Content Value: Prediction for 2015



Like the past several years, I once again contributed to the content marketing predictions collection# Joe Pulizzi and the CMI put together. This year, Marketo was the sponsor.

Since there is a 50-word restriction on entries, I kept mine short. My priorities for 2015:

Why would we predict when we can know? Look for evidence, then help bring to life the expressed and/or latent desires people have. Content’s value: it gives brands the ability to gain a nuanced understanding of their audiences through a simultaneous process of examining alternative story lines and engaging the remix culture of the Web.

From a brand-strategy side of this conversation it is really clear what the mandate is or should be: gaining a nuanced understanding of what works and then actually using those lessons to improve experiences.

Content that becomes the prototype you build in market that allows you to test hypotheses, collect data points, and make sense of the trends and themes that emerge. We can learn much and likely rapidly when we are paying attention.

Past predictions

Due to the complexity of problem solving in the networked age, I went “meta” in 2014:

What will separate the long remembered from the quickly forgotten will be the ability to connect all brand activities into a positive-sum experience. Winner brands will be Secretaries of Understanding, Champions of Network Smarts, and Meaningful Actions Agents who master the ability to draw relationships between relationships.

I focused more on the structure and framework of that experience in 2013:

Tablets, smartphones, laptops make up the buyer’s multi-device ecosystem. Responsive Web design meets the challenge of not knowing which screen the user prefers by providing an optimal viewing experience: easy reading and navigation with minimum resizing, panning, scrolling across a wide range of devices.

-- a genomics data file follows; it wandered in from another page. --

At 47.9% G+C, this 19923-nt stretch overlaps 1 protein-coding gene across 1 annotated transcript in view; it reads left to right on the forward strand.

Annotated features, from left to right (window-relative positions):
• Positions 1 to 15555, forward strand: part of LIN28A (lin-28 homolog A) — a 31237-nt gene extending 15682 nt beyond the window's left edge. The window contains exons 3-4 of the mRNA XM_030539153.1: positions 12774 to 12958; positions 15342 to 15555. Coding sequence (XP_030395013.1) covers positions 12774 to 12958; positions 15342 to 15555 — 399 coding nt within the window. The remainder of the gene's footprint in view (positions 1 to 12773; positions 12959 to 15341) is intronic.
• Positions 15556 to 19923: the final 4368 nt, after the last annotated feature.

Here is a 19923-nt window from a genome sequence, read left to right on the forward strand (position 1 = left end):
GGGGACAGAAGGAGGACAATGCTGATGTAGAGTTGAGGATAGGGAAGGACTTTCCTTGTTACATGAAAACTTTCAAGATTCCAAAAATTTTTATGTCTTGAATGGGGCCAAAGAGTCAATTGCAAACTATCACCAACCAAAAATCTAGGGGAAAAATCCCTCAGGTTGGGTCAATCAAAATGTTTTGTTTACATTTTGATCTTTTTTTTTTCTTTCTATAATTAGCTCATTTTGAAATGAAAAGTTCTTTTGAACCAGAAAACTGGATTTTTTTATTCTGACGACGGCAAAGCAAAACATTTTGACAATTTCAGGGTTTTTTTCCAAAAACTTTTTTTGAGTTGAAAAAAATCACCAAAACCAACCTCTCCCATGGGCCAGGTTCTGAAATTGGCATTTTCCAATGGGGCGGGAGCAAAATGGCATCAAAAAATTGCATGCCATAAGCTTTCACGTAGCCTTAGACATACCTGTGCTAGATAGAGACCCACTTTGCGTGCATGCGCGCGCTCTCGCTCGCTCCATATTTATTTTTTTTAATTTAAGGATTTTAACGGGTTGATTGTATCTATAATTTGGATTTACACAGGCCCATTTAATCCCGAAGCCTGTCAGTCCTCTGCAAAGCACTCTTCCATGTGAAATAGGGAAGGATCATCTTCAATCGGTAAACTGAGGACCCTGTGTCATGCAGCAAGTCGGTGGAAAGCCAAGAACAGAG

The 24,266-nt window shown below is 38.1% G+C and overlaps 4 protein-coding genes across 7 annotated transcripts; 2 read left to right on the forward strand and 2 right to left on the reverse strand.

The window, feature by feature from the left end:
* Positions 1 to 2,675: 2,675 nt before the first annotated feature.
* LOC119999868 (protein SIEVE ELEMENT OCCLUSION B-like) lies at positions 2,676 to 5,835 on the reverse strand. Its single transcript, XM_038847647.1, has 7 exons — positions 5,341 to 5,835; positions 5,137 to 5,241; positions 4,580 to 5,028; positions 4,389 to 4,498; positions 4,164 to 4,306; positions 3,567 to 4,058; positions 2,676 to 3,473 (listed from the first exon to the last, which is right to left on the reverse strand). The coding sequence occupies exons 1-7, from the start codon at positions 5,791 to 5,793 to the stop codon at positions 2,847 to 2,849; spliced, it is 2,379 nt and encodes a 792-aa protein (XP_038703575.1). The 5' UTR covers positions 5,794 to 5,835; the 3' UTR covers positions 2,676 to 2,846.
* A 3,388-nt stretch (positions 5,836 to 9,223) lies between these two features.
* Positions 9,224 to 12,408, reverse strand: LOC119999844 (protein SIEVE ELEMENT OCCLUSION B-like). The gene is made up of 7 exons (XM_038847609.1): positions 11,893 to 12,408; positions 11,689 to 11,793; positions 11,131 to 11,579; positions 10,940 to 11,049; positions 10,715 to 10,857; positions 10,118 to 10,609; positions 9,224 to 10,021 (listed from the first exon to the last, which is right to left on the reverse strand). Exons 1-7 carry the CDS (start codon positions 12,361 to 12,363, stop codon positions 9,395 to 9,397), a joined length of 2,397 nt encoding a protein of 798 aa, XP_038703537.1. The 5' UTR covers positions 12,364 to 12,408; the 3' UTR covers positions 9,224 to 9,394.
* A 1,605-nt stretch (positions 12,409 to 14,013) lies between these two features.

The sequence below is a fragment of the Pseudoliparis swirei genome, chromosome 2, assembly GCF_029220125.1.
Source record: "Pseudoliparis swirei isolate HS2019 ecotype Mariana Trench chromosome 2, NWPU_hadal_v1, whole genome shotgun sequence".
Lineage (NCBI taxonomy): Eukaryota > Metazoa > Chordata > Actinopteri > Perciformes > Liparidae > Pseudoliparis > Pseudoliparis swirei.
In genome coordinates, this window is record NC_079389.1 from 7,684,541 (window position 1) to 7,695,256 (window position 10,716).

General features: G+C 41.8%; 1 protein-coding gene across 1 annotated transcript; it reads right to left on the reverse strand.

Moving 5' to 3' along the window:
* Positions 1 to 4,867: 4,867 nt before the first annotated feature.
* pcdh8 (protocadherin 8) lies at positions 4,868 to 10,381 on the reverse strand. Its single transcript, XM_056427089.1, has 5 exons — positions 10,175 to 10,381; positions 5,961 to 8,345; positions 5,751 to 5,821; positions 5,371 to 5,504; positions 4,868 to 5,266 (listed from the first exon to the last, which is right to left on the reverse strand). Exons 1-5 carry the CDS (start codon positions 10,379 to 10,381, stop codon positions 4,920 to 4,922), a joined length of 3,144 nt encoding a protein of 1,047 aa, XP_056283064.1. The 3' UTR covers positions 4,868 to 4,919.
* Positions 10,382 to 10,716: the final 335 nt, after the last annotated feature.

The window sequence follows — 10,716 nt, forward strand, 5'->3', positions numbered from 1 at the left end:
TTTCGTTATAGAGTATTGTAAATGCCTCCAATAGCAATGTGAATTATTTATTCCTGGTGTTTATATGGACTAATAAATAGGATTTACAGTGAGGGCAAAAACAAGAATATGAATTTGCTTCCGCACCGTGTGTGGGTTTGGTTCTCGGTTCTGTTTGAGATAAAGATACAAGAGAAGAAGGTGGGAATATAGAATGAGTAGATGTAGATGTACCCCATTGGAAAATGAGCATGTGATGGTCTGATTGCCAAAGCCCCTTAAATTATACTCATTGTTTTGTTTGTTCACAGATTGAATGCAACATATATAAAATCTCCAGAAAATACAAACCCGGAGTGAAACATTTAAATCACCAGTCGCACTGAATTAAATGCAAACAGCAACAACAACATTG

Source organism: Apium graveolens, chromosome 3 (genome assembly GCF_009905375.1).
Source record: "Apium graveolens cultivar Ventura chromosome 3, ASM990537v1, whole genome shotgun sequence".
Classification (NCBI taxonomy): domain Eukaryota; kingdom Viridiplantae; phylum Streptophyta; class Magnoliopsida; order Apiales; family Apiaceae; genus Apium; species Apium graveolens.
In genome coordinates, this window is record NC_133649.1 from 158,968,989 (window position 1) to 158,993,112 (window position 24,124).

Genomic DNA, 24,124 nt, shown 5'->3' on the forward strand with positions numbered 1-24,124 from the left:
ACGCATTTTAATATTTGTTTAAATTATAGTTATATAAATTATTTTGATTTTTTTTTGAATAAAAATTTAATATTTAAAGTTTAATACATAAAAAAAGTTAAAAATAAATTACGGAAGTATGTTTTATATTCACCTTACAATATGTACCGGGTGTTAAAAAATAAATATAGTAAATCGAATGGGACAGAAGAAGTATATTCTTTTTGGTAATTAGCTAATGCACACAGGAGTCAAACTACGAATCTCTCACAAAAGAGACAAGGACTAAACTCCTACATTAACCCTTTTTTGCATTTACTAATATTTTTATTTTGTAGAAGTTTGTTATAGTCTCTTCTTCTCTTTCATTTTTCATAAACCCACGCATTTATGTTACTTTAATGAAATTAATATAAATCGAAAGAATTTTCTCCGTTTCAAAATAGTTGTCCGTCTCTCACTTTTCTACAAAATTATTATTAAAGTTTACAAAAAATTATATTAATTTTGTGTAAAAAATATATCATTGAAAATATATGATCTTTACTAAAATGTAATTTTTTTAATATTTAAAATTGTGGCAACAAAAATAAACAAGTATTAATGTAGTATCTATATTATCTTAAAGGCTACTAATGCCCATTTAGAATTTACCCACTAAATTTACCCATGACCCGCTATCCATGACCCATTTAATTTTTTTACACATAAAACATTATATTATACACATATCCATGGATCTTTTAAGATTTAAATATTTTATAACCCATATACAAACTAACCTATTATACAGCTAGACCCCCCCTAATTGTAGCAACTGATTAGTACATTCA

Content needs to be structured in chunks that can be flowed into this architecture. Personalization addresses: 1) who I am – e.g., location, preferences; 2) what I’m doing – e.g., learning, buying.

I will be unpacking the three-year trajectory of my predictions in follow up posts and in the Maltoni Report in the new year.

You can find the full deck of 60 predictions here


Valeria is an experienced listener. She designs service and product experiences to help businesses rediscover the value of promises and its effect on relationships and culture. She is also frequent speaker at conferences and companies on a variety of topics. Book her to speak here.

Conversation Agent – Valeria Maltoni


Prediction: Twitter Payment Processing Will Put Co-Founder’s Company Out Of Business


With all the ‘Miley twerking’ and Syria issues evolving, you may not have heard that Twitter has hired the former Ticketmaster CEO to be its head of commerce. Why care? If you were Twitter’s co-founder, Jack Dorsey, you’d care. Here’s why:

The man in question, Nathan Hubbard, was hesitant to give up details on his new position. Although, he did speculate “I’m not saying Twitter will become a payment processing site” – but he didn’t say that it WOULDN’T! Are you feeling a sale pitch coming on? Yeah, me too. 

What can this mean for the future of Twitter? Let’s ponder that for a moment, shall we? Hubbard has been accustomed to pushing sales for the last three years. Why would he take a position that did not allow him to use his skills? Exactly. He wouldn’t. Now imagine being able to purchase directly from a tweet. Enticing, isn’t it?

But back to Jack Dorsey – who is also the Square CEO. Square is a device add-on for mobile users to process payments – and although competition from Twitter may not pull Dorsey down, they may land a kick somewhere sensitive.

And what about “simplicity?” Twitter supposedly strives to keep things simple. But it’s getting pretty overwhelming. Twitter has added Vine (which has proved to be a sweet move) and #music (which is just a waste of Internet space).

Are we traveling toward a future of buying toilet paper and glass cleaner via a bathroom mirror tweeted image? Let’s hope not.

And let’s hope Dorsey – and Square – can maintain if Twitter comes a-calling.

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